Getting services to those needing them is focus for county behavioral health director

As clinical director of San Diego County Behavioral Health Services, Michael Krelstein, M.D., often finds himself frustrated and challenged. But he also finds rewards in coming to the aid of people desperately in need of good help.

The Carmel Valley resident shared his knowledge as a clinical and administrative psychiatrist at a Jan. 21 panel titled “Putting the Puzzle Together: Mental Health Policy and Community Options.” Presented by the Behavioral Health Committee of Jewish Family Services of San Diego, the panel also featured Jim Fix, Psy.D., executive director of the Psychiatric Emergency Response Team (PERT), and Jeff G. Elias, an attorney and consultant in criminal and mental health law.

In an interview before the program, Krelstein said it would be a chance to “have a real discussion about the opportunities and challenges” in the mental health care system.

While it is the “bad outcomes that make the news,” he said the emphasis should be on what is being done to gain the upper hand and identify who the stakeholders are.

Acknowledging that the system may have failed those who make the news by allowing them to fall through the cracks, he focused on the challenge of developing resources statewide for those who are struggling.

At every level, there are policies that need to be examined, and we need to figure out how to mobilize the resources for those most in need, said Krelstein, who previously served as medical director at San Diego County Psychiatric Hospital. Before coming to San Diego nine years ago, he worked at a mental health center in Las Vegas and was an assistant clinical professor at the University of Nevada School of Medicine. He has also been a consultant for the Las Vegas Metro Police Department and the California Medical Board.

Krelstein’s father was a psychiatrist in Davis, where he grew up, and in the Bay area.

“One thing led to another,” he said, explaining that his college biology major at UC Davis included an emphasis on neuroscience.

With his growing interest in the brain, he spent an extra year in an honors program, publishing his first research paper. Then it was on to UC Irvine for medical school.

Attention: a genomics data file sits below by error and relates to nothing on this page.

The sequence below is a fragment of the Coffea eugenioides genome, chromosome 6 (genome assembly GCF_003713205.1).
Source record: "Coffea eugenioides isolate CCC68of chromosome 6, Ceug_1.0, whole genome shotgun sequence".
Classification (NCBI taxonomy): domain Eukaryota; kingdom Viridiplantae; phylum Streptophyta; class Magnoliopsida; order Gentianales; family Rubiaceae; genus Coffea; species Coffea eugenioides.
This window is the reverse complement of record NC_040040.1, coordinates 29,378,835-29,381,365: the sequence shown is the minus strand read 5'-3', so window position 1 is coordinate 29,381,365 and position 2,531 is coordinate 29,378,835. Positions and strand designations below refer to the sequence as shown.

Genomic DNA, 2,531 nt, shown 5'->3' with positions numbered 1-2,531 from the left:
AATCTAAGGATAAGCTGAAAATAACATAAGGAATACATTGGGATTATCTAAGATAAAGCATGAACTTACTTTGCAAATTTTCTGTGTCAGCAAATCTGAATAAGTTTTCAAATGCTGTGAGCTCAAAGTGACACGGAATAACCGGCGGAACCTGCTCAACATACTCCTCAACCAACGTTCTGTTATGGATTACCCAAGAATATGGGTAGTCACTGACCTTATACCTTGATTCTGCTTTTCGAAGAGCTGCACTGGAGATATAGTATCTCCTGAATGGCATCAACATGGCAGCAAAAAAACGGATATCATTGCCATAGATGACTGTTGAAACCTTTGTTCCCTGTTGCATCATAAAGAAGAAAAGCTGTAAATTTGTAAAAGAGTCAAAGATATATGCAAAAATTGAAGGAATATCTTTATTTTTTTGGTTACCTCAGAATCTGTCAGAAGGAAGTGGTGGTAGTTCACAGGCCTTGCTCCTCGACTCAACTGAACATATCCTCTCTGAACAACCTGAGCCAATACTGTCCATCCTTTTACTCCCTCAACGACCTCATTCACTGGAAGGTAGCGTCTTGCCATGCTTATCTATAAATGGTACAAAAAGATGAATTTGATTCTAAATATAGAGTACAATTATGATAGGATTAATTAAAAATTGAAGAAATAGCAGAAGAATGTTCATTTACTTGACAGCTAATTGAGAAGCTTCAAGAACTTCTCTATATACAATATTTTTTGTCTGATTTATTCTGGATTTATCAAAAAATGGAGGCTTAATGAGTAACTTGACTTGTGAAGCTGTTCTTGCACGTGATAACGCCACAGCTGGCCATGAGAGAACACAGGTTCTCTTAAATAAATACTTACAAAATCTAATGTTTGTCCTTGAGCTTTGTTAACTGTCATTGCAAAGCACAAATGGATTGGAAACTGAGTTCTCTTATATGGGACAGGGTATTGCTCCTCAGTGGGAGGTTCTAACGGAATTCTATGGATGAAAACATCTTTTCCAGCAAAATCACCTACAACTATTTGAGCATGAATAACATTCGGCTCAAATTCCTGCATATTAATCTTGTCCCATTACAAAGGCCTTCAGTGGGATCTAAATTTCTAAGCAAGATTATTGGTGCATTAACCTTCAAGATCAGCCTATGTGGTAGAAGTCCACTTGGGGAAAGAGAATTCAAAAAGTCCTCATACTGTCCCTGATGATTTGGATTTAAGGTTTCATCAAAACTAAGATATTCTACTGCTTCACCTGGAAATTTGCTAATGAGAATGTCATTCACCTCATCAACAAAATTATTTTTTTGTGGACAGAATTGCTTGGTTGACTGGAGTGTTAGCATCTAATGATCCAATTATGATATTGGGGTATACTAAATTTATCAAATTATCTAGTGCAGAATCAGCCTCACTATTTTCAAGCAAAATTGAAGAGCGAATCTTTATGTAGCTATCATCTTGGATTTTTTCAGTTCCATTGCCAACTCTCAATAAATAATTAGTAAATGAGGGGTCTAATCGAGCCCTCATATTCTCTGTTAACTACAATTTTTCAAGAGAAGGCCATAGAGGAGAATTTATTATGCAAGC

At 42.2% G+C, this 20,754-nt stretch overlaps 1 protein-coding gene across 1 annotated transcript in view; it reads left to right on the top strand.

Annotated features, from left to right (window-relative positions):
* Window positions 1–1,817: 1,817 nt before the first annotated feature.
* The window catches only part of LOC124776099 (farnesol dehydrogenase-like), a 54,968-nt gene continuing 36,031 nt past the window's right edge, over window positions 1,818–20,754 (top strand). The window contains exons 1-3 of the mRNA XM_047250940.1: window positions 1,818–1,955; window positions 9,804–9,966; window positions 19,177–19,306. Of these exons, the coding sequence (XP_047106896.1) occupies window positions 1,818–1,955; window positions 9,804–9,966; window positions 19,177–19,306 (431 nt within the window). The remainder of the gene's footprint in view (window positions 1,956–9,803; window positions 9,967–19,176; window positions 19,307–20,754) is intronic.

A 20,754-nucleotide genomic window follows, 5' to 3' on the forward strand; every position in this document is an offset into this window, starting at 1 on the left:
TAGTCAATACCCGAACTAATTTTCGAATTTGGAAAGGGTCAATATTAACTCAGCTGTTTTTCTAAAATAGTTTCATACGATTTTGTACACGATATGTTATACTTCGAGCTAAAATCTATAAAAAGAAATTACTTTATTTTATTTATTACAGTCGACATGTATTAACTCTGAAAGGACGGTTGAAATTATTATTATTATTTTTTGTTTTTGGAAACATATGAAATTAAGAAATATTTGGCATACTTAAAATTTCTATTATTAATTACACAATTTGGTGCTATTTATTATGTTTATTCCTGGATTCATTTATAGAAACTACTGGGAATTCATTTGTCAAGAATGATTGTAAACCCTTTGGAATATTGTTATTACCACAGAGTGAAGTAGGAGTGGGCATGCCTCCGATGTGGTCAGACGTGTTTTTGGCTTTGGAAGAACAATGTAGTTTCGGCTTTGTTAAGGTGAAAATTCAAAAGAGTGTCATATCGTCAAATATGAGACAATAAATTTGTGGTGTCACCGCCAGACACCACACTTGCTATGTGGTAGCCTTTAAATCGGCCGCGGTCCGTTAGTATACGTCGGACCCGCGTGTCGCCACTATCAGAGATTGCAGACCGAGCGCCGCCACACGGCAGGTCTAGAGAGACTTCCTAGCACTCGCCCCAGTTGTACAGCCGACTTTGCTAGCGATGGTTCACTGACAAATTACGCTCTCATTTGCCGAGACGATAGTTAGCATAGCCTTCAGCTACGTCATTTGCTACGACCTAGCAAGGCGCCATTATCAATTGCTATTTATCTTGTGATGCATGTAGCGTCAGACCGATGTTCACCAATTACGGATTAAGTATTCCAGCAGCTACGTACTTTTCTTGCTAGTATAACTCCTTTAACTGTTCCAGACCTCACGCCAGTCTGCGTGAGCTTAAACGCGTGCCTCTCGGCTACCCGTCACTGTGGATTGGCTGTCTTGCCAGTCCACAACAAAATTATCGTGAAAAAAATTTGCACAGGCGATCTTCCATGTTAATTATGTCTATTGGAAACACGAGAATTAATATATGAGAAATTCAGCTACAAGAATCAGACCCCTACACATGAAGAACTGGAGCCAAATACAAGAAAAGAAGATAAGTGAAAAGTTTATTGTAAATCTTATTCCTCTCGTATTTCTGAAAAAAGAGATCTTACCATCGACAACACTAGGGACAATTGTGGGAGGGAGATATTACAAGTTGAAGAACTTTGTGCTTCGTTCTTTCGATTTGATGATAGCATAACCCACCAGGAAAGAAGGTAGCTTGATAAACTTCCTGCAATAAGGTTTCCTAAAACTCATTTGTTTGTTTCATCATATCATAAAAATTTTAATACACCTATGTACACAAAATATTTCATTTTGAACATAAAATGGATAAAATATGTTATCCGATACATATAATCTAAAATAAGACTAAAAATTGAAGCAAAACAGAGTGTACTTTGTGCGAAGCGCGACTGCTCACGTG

“I tried to experience everything, but I wanted to pursue the brain,” he said, so he focused on psychiatry and psychology. “It’s kind of in my blood.”

His interests led him to work in community mental health, with jail populations and the mentally ill. He has lectured on the medical-legal issues of violence and mental illness, sexually violent predators, workplace violence and malpractice.

In his line of work, clients frequently include the uninsured, the indigent and the homeless. Mental illness, he noted, leads to a higher possibility of becoming homeless.

“These are people who are individually disenfranchised and struggle with access to care,” said Krelstein. “There are social deterrents to seeking care, from challenging backgrounds to economic and developmental and mental challenges.”

The county’s Behavioral Health Services department “provides direct and indirect service to over 70,000 adults and youth with a host of mental health and substance abuse conditions,” he said via email. “Our approach is a rich public-private collaborative, guided by community stakeholder input, with access to the County’s educational and academic centers.”

Getting people to seek care often means overcoming the challenges of the perceived stigma and denial that you need help, he said.

“In our darkest moments, we feel all is lost, but there is always hope for recovery and stabilization. … It is a very personal, intimate decision on how to interface with the system.”

For people faced with a decision to seek care, he said, there are “many good providers working desperately hard to connect people with care.”

From primary care providers, to educators and faith-based resources, the broader the reach, the more hope for success.

One of the keys to care is honesty.

“The greatest empowerment is working with each other, broadening and including others,” he said.

In his own life, Krelstein stays centered by spending time with his wife and family. He also gets out on the trails and beaches around San Diego to hike whenever he can.

He enjoys reading and movies, and while you’d think choosing entertainment with a focus on mental illness might not be much of a break for him, his constant search for knowledge often sends him down that path.

Among his favorites are nonfiction works like “An Unquiet Mind” by Kay Jamison and “The Man Who Mistook His Wife for a Hat” by Oliver Sacks. Fiction favorites include “I Never Promised You a Rose Garden” by Hannah Green, and “Ordinary People” by Judith Guest.

At the top of his topical movie list are “A Beautiful Mind,” “The Silver Lining Playbook” and “Shutter Island,” which he said is “not very realistic — but a great suspense film.”